• Before getting to the PhD level at UCSB there were quite a few adventures along the way. I think it’s appropriate at this point in the presentation to describe a time when I failed and/or felt that I didn’t want to continue with my work, and what I was able to do to move beyond the situation:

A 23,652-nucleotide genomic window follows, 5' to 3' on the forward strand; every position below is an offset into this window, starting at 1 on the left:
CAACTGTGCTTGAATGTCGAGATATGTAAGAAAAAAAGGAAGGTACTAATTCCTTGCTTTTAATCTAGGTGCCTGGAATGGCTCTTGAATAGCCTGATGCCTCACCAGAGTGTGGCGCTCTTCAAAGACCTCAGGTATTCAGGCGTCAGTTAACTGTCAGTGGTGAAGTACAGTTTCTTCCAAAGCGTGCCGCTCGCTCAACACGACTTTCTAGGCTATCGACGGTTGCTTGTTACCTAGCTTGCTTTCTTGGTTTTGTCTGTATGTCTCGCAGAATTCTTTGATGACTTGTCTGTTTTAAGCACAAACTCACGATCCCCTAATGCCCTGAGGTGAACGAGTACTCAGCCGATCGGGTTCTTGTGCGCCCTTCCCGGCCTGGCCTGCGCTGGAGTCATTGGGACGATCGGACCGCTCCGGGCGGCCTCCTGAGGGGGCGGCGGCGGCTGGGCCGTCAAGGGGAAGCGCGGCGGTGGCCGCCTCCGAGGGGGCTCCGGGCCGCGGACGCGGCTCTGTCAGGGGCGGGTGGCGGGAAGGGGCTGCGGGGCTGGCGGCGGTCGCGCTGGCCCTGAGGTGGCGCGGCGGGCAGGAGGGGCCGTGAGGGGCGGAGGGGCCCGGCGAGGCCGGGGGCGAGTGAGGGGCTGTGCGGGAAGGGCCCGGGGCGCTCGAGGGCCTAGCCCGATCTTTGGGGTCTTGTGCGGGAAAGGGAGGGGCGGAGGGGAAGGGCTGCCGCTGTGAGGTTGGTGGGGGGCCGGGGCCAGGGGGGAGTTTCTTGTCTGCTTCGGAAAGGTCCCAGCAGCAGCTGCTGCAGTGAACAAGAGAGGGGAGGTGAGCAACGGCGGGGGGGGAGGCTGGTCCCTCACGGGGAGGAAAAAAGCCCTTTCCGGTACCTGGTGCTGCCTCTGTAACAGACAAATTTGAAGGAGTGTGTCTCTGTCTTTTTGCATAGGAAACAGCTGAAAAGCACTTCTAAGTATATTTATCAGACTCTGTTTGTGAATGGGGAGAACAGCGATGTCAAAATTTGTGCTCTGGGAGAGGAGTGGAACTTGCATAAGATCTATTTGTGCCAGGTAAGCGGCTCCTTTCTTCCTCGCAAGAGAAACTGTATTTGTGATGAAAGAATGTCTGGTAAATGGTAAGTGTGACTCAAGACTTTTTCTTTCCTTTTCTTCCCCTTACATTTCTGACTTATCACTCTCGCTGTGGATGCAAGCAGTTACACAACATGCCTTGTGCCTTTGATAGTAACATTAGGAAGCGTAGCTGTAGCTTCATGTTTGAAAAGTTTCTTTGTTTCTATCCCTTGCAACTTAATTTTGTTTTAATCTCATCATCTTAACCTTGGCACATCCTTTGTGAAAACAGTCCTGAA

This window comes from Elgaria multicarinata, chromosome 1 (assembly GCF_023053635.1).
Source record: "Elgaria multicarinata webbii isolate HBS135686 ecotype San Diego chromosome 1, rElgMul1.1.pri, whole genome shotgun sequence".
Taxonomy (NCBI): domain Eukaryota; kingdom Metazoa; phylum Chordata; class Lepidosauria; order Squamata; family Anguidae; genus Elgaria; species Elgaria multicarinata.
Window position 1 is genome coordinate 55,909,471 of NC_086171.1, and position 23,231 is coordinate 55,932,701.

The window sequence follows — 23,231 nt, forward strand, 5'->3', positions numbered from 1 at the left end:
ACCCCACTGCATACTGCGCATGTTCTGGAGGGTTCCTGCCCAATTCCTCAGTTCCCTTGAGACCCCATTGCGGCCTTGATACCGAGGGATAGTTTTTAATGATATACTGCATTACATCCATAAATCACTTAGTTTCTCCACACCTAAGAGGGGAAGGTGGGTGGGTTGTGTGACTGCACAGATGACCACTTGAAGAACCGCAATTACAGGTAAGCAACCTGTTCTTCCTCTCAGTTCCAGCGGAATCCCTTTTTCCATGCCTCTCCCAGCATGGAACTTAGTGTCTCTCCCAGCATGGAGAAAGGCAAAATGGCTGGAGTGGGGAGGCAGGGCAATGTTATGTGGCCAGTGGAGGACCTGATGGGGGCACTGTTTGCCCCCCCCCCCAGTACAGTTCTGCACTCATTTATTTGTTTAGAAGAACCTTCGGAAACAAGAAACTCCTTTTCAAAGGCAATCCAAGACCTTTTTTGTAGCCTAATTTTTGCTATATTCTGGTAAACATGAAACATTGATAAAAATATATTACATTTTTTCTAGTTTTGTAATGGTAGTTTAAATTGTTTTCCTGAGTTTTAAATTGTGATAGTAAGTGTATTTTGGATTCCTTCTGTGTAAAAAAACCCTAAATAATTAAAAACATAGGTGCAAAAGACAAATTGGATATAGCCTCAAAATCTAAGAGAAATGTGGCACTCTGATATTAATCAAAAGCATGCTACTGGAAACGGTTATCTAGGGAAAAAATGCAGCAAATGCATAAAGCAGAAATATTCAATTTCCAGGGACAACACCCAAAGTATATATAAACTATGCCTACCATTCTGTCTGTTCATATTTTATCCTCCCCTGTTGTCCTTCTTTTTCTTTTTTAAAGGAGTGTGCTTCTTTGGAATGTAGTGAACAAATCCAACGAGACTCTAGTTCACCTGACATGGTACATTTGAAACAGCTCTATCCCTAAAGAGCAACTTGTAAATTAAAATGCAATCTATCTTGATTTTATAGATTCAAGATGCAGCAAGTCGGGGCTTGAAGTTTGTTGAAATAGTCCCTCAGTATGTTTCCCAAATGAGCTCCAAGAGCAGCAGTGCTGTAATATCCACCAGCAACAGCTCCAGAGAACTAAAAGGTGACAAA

I had a difficult time with my thesis research for my Master degree at Texas A&M as I was working with some data that was hard to collect and further to understand. It also involved some mathematics that for me were difficult. Despite having a major professor, he was too busy to guide me or offer any real assistance (as this was his first academic job as a young assistant professor). I basically had to teach myself what I needed to do with the help to two senior doctoral students, who were in a different department no less. Further, I had another professor telling me that what I was trying to do was too hard and that any further and similar studies in another part of the world that I was interested in were going to be impossible – too hard to obtain the data. Despite this I managed to finish my thesis and to defend it. I was told by my major professor that, although I had done a good job putting together a study and defending all by myself, that I had barely passed. He further told me that I should give up on oceanography and go to business school or law school. The “rest,” as they say, “is history,” as my first professional post immediately after obtaining my Master degree was as a seagoing ocean technician, out at sea 6 months out of the year for 2 years, assisting with (and learning about) all kinds of oceanographic science [next slide]. This helped me to get into the great PhD program at UCSB, allowing me to do not only oceanography but geography. Further, I determined to obtain my PhD if for nothing else than the opportunity to have my own graduate students that I could really guide and mentor properly, never ever neglecting them the way that I had been neglected during my Master degree. At last count I’ve advised over 50 of my own graduate students through to completion of their degrees, and been involved in helping 100s of others. Moral of the Story: Believe in yourself and NEVER GIVE UP!